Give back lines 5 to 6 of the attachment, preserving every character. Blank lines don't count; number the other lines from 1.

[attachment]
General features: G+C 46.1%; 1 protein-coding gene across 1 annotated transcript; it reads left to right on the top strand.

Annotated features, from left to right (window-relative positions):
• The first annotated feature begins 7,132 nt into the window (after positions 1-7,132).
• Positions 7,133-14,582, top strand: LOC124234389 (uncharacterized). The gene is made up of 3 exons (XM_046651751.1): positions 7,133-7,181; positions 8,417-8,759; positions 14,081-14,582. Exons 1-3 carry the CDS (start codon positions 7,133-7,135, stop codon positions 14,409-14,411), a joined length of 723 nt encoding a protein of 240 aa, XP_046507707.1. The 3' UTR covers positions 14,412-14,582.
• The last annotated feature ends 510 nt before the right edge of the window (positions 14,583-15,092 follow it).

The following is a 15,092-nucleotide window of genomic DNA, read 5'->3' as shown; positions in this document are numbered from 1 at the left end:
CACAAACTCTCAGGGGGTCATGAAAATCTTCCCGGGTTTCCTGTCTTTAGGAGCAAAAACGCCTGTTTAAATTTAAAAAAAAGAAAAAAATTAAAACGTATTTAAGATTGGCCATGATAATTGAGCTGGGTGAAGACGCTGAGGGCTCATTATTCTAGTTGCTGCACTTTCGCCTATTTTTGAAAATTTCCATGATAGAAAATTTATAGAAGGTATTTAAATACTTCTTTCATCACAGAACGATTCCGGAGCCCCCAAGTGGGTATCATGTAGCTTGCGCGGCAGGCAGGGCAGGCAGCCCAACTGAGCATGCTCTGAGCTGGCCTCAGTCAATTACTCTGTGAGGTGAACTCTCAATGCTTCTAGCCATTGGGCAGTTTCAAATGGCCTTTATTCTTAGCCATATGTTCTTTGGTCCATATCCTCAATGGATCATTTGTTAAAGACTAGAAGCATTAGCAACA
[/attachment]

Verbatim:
• The last annotated feature ends 510 nt before the right edge of the window (positions 14,583-15,092 follow it).

The following is a 15,092-nucleotide window of genomic DNA, read 5'->3' as shown; positions in this document are numbered from 1 at the left end: